As a coach, I have encountered the same moments. Students are given a chance to travel the world, visit another country, and have a great experience. Yet, they will miss a ton of practice, and while they can run on their own a coach knows they are not likely to. Thus the student forgoes hard work, needed work, and later on, when they are to perform athletically, they do not. The missed time added up, detracted from their performance, and thus led them to failure. They took the failure hard, sought reasons for it, but refused to face that they themselves had caused it. Their lack of commitment created failure, their search for instant gratification did as well.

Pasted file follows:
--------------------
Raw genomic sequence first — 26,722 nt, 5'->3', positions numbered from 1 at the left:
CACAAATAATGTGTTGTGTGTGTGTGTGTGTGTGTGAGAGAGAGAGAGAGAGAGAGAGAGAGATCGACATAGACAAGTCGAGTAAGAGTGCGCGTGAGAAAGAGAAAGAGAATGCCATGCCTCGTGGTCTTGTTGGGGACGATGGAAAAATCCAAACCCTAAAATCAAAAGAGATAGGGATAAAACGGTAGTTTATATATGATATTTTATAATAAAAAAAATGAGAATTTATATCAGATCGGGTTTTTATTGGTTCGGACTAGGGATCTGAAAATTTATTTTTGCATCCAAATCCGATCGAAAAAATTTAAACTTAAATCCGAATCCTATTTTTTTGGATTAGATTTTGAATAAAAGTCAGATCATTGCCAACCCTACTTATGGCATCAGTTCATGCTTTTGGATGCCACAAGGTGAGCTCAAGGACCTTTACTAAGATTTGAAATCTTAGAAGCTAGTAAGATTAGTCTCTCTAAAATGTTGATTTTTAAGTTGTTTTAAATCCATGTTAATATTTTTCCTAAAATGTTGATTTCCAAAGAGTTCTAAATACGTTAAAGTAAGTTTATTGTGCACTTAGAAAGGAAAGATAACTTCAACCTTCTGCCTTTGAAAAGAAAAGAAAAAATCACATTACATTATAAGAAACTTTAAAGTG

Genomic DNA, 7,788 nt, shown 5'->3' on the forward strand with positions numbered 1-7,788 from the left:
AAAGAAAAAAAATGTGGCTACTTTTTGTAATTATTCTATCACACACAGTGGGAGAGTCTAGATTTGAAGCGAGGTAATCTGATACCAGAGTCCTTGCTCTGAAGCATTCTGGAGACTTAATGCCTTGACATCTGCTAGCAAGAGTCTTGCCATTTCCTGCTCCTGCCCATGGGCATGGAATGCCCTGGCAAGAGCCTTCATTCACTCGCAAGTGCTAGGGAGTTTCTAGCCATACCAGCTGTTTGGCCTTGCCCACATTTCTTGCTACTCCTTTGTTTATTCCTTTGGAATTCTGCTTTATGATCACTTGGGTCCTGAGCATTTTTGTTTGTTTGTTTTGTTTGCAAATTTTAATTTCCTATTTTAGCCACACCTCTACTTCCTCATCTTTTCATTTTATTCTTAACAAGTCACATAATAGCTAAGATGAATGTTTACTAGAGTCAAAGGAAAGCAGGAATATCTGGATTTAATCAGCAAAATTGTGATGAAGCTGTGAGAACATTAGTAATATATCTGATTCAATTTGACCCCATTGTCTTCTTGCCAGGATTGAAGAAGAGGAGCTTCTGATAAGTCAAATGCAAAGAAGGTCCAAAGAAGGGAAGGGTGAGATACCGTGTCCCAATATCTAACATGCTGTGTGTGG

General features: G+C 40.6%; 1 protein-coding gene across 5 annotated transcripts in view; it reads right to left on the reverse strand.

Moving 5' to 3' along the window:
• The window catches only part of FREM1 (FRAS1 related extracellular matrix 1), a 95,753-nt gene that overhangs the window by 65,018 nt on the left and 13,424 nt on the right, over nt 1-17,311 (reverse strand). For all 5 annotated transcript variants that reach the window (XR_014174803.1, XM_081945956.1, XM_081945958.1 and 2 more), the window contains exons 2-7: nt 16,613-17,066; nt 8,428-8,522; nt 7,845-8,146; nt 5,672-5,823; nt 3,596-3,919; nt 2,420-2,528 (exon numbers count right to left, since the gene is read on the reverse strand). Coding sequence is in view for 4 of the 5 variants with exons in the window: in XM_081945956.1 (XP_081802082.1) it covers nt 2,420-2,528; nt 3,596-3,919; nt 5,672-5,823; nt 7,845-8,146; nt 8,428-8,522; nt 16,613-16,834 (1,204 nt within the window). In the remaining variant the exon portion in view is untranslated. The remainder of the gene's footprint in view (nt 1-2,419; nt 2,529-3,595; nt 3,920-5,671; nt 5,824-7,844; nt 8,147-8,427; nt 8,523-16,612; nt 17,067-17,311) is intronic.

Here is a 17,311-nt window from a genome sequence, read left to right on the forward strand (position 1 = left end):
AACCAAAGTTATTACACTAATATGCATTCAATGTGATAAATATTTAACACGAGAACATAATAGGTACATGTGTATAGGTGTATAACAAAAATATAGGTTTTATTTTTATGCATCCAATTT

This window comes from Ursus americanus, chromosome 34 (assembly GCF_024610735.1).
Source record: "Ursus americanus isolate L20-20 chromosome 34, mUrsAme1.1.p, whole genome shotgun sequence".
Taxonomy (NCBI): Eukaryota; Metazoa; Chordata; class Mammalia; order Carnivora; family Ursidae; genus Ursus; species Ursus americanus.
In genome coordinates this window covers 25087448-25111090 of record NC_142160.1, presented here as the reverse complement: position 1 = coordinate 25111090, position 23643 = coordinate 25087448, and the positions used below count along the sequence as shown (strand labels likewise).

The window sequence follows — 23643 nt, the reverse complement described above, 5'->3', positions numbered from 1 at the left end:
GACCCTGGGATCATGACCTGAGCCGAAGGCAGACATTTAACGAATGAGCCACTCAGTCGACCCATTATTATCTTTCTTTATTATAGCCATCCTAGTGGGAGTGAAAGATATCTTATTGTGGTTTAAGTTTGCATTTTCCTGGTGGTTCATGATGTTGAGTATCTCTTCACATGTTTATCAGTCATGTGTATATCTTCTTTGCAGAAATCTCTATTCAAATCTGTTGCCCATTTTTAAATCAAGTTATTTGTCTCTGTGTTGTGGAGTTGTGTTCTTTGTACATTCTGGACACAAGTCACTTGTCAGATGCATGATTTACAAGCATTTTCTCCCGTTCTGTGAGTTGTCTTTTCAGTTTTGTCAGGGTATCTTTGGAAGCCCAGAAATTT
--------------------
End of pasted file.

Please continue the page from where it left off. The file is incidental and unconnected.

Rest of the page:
What was fascinating about Lewis’ speech, is that while talking to a banker, he applied similar lessons to Wall Street and Too Big to Fail Banks. These institutions had shields, whether purposeful or not, to protect them from failure. The vast majority of the institutions continued on unscathed while the common man suffered. The problem, as Lewis iterates in his article back in 2004, is that to the rest of us, to most everyone, is that failure is frequent. We had to fall off our bikes in order to learn how to ride them. We had to get dirty, to practice sliding, in order to slide into third base properly. If we never fall, if we never fail, we fail to learn. The books remain unread, the miles not run, and life goals never fully achieved.